Quark Announces Dynamic Publishing Solution
While over the years Quark has come up with various approaches to extending the reach of content created with XPress beyond the print media for which XPress been designed and optimized, these initiatives have been fragmented and have met with varying degrees of success. The fact is that Quark's customer base is heavily made up of those publishing in an enterprise environment, for whom the growth of new publishing platforms has made the relative isolation of XPress increasingly problematical.
Not helping matters is that Adobe makes it easy for Creative Suite users to repurpose content for multiple platforms and has even gone one step further by creating a Flash-based development platform that is closely integrated to material created with the Suite. Clearly, Quark needed to take advantage of its desktop publishing, server and collaborative workflow expertise to ensure that its most loyal customers didn't grow restless. The result is the Quark Dynamic Publishing Solution (DPS), which relies on an automated publishing process to create and deliver communications across multiple types of media, typically involving marketing collateral, newspapers, magazines, textbooks and similar publications.
Does this new emphasis on non-print media spell the beginning of the end for XPress as we know it? Quark's DPS FAQ tries to allay such concerns by stating that: "Quark has separate initiatives to continue improving our desktop publishing platform while developing and improving Quark DPS. While we remain committed to supporting creative professionals who use QuarkXPress and our other desktop tools, we are extending these tools and adding new components to our product line to support dynamic publishing. These initiatives share considerable technology, which means that improvements for one initiative will usually benefit the other."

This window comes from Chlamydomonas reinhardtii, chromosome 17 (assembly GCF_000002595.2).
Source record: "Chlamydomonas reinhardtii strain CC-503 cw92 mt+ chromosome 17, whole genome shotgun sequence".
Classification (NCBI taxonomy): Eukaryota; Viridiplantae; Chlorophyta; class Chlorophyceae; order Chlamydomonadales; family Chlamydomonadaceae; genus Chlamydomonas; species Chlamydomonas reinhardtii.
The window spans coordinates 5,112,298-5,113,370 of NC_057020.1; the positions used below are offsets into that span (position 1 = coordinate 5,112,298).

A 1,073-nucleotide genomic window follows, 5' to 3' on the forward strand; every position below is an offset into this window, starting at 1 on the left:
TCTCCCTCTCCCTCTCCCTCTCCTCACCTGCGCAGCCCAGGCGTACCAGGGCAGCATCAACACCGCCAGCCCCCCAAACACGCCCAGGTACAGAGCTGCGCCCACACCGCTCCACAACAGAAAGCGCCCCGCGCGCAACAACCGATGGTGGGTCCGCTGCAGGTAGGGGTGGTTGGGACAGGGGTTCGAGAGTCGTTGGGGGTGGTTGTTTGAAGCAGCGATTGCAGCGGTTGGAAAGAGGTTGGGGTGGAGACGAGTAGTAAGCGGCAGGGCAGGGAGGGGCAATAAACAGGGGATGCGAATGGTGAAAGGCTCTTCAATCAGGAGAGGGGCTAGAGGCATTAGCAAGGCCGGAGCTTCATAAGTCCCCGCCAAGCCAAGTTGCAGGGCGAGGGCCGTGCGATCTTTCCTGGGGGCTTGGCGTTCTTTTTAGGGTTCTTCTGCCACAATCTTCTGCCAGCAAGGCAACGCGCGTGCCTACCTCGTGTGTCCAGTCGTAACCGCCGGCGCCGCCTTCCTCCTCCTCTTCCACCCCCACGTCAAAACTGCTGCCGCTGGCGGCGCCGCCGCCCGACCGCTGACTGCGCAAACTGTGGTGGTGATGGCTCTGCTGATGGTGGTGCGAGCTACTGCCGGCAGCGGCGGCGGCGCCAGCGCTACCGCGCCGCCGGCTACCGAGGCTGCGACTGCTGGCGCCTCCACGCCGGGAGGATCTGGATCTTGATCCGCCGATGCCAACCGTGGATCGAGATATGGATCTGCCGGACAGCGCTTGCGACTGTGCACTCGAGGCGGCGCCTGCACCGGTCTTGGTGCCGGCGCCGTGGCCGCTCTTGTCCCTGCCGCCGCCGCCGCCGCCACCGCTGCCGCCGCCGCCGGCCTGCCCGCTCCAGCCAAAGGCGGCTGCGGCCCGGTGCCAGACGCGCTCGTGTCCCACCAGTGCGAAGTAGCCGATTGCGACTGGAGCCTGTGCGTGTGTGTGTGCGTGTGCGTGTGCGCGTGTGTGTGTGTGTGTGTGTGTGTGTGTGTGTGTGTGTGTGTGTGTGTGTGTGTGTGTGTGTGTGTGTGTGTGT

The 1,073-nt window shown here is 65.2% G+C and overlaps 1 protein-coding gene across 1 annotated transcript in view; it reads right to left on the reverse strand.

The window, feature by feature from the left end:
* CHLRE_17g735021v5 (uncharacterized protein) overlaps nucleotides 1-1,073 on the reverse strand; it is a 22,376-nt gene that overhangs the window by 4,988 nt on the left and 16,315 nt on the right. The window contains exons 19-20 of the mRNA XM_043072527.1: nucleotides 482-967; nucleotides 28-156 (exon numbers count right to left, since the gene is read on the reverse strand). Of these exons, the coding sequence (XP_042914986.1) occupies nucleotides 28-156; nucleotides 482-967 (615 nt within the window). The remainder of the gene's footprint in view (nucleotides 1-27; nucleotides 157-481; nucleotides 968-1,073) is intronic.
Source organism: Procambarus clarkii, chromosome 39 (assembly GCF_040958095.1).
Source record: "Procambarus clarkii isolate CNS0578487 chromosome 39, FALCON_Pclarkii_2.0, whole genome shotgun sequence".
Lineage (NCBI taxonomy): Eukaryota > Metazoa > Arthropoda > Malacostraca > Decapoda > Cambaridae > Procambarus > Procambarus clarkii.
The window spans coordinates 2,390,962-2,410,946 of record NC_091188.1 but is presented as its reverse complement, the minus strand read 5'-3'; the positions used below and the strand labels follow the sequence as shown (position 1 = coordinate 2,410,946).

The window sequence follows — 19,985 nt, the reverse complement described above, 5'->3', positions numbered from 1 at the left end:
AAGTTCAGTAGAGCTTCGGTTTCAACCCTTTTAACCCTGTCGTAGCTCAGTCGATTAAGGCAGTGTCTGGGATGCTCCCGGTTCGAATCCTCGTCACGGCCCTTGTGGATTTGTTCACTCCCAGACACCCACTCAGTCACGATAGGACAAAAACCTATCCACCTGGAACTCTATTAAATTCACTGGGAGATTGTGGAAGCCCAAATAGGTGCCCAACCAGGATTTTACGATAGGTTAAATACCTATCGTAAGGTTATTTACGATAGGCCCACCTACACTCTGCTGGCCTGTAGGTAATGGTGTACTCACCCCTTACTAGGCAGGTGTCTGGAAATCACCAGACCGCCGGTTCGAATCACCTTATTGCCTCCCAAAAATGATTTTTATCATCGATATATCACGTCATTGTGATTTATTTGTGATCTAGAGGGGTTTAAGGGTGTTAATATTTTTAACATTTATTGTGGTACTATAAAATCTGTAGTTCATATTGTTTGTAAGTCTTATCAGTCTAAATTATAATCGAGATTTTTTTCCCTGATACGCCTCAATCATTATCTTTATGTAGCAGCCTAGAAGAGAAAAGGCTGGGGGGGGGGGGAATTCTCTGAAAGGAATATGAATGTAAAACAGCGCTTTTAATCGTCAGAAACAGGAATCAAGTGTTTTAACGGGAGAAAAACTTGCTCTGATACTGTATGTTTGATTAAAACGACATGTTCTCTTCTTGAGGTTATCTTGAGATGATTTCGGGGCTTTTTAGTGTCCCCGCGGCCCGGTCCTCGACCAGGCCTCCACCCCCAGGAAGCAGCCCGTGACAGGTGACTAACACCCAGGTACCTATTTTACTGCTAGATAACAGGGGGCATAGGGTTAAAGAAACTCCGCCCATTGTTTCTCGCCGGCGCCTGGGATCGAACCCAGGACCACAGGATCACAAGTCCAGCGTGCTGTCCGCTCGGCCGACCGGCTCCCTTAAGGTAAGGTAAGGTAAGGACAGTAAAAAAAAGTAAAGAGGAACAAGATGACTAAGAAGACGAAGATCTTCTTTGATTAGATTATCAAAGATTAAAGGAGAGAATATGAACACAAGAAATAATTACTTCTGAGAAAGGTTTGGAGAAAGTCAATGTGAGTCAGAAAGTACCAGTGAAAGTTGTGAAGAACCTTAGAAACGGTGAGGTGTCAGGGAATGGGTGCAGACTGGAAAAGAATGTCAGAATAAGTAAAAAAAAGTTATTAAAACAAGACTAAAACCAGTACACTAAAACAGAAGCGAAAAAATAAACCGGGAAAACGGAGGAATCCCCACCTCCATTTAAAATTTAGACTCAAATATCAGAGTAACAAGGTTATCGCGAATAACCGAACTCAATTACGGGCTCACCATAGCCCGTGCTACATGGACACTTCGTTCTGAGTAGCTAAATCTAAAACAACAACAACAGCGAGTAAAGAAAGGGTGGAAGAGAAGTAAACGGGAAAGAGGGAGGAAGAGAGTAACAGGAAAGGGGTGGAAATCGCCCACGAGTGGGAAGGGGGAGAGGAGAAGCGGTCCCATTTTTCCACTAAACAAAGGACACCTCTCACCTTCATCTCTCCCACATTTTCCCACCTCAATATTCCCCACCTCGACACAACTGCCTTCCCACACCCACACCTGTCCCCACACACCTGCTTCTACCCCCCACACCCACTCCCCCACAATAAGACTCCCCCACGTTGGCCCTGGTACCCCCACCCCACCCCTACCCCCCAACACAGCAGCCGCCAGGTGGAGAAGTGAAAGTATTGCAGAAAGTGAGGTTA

It will be interesting to see the degree to which Quark will be able to continue to improve the abilities of XPress in the realm of print, given the finite nature of development resources and the demands of the new DPS initiative. It's worth noting that Adobe InDesign (!) is listed as a supported design application, due to the XML-based nature of DPS, so Quark is playing the open standards card for all it's worth. There's quite a bit of information available about dynamic publishing in general, and DPS in particular, on the Quark site, providing a good heads-up for those new to this increasingly central publishing topic.